Kenyans Of Indian Descent Seek Greater Recognition
SCOTT SIMON, HOST:
For more than a century, Kenyans of Indian descent have played a big role in East African society, but they're also often seen as foreigners. NPR's Eyder Peralta reports that there's now a movement to change that. Asians in all their diversity want to be recognized as the country's 44th tribe.
UNIDENTIFIED MEN: (Chanting in Hindi).
EYDER PERALTA, BYLINE: Satish Shah shows me around the BAPS Hindu temple in Nairobi. It was built using African wood that was shipped to India, where it was intricately carved and then was shipped back to Africa.
SATISH SHAH: So it's unique and it's of its own kind.
(SOUNDBITE OF DRUMMING, BELLS)
PERALTA: Every morning at 6:45 without fail, dozens of faithful come to the temple. It's just outside downtown. And at sunrise its sandstone walls beam in the light, becoming one of the most stunning buildings in the city.
(SOUNDBITE OF BELLS)
PERALTA: It becomes a symbol of the life that many Asians, as they are called here, have built in Kenya. Just across the city, I meet Farah Mannzoor at Sarit Center, which was the city's first modern shopping mall. It was also built by Kenyan Indians. Mannzoor is a fifth-generation Kenyan. Yet every now and then, she says, she's told to go back to India. She's treated like a foreigner. But she says...
FARAH MANNZOOR: My home is Kenya. I'm Kenyan by blood and soil. My forefathers are buried here. This is where I will die. This is where I will be buried.
PERALTA: Mannzoor blames a lot of this tension on the complex history of Asians in East Africa. Many were brought during the colonial period by the British to build the railroad. The Asians stayed on and became economic drivers. But social integration did not match their business integration, and through the '70s they were scapegoated and ultimately expelled from neighboring Uganda and Tanzania. In Kenya, former President Arap Moi would malign Asians and accuse them of exploiting Africans. After a failed coup to oust him in 1982, Kenyans reacted violently.
MANNZOOR: Our houses were looted. Our businesses were looted. Our women were raped. So Asians, out of fear, left this country.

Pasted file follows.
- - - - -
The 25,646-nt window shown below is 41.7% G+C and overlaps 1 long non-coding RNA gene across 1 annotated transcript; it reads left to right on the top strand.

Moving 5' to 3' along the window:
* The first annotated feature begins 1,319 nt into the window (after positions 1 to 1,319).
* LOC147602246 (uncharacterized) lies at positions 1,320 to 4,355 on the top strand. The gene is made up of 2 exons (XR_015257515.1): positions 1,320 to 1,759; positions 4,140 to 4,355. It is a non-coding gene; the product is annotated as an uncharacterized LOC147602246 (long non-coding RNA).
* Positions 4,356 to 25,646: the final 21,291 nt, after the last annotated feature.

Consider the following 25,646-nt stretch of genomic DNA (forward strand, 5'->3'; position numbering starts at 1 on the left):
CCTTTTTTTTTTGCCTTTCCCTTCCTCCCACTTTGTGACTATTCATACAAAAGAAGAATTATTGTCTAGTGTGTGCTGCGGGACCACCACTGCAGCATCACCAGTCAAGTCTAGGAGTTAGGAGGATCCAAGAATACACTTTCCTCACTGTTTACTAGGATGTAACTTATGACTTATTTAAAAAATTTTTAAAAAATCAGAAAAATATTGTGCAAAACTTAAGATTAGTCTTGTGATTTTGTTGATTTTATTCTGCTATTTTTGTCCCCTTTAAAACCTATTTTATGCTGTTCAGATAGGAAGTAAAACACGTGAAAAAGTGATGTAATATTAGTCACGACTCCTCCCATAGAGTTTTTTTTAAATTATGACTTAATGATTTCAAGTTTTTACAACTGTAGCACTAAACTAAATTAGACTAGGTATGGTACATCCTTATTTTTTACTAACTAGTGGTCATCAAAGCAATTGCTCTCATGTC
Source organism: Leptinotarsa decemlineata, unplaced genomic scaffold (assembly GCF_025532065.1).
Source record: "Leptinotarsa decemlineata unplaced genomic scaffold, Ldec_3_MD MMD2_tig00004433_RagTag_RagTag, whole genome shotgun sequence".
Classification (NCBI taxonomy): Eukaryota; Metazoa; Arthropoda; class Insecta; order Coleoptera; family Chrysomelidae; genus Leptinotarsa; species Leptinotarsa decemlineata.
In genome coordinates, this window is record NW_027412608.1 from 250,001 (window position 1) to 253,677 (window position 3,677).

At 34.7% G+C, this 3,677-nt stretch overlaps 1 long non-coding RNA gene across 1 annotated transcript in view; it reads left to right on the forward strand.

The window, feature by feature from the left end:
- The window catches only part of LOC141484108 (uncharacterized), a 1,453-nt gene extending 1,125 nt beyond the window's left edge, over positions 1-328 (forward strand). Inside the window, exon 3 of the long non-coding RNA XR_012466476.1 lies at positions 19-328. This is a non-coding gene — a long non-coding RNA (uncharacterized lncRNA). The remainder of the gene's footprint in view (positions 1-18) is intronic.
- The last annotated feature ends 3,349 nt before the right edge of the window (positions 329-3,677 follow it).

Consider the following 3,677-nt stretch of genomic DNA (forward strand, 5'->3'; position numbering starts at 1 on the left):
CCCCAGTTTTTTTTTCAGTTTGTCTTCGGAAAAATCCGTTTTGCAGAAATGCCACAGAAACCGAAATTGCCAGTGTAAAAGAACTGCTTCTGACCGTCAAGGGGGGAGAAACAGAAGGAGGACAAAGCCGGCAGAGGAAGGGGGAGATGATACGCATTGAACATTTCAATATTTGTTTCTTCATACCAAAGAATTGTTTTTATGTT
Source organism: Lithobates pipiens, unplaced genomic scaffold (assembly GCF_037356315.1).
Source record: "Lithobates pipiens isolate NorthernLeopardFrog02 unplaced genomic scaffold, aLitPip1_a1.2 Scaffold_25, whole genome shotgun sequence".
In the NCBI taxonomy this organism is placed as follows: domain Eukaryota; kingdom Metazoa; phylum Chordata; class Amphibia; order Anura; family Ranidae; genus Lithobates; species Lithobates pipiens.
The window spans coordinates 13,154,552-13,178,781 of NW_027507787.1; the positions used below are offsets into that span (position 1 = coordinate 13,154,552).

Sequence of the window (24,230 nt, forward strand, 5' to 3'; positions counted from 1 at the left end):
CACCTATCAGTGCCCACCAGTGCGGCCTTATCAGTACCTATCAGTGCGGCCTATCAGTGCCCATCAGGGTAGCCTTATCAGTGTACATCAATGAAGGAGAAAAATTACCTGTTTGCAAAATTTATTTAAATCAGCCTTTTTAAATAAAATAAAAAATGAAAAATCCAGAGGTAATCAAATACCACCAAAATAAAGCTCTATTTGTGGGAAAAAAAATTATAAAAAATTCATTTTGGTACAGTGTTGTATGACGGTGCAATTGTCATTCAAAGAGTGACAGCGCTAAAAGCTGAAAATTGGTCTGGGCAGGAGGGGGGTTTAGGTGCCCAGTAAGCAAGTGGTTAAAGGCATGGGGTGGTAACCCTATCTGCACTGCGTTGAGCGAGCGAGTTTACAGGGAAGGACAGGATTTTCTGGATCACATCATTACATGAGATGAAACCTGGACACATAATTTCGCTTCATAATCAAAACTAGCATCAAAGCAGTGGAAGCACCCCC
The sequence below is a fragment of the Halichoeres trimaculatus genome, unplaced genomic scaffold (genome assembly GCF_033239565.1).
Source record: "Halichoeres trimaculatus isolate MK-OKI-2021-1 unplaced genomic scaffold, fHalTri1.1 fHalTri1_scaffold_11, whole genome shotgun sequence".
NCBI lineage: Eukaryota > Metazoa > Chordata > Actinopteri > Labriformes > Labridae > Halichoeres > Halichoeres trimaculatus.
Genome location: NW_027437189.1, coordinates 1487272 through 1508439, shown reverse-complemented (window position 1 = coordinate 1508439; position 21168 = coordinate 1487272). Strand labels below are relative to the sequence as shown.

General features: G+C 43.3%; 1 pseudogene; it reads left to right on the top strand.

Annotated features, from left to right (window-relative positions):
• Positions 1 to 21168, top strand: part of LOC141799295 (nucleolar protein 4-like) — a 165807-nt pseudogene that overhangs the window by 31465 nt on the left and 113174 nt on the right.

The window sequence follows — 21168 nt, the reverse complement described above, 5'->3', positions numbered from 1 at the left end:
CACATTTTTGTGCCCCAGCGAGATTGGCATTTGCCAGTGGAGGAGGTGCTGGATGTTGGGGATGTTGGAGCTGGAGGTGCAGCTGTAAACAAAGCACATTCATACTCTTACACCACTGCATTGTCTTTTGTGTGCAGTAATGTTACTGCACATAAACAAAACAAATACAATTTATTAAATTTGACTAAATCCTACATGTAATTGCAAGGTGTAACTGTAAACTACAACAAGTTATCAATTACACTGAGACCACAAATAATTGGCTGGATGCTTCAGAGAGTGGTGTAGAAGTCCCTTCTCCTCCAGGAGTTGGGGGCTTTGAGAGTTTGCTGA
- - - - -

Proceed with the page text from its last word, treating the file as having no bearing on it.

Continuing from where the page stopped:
PERALTA: Mannzoor and her family stayed. Despite the sting of rejection, she says, she's always felt Kenyan. And that reaction in the '80s always seemed out of place in a country as diverse as Kenya, which today is home to 43 tribes. This month, the Asian community led by Mannzoor officially asked the president to recognize Asians as the 44th tribe. In essence, he would be declaring Asians an intregal part of Kenyan society. For Aleya Kassam, an Asian writer who has been tackling issues of identity, that recognition would be a mind shift not just for black Kenyans but for Asian Kenyans, whom she says for reasons of survival and even because of some racism have always kept their eyes elsewhere, never really accepting that Kenya is their home.
ALEYA KASSAM: There was this thinking - and there still is - I'll put my head down, work as hard as I can, send my kids to private school, get private health care, build high walls, employ a lot of security guards and I'll be fine.
PERALTA: But things are not fine, Kassam says. In the past two years, her own family was violently robbed and they lost all their wealth in a bank scam.
KASSAM: We can't keep building higher walls. We've got to start participating and actively engaging for a better country for everybody. We can't keep thinking of just ourselves because that is not going to work.
PERALTA: Kassam went to college in Canada. When she was done, she had to make a choice - stay within the comfort of Western society or come back to Kenya and fight endemic corruption, poverty and tribalism to build a better country. She chose home. She chose Kenya. Eyder Peralta, NPR News, Nairobi.
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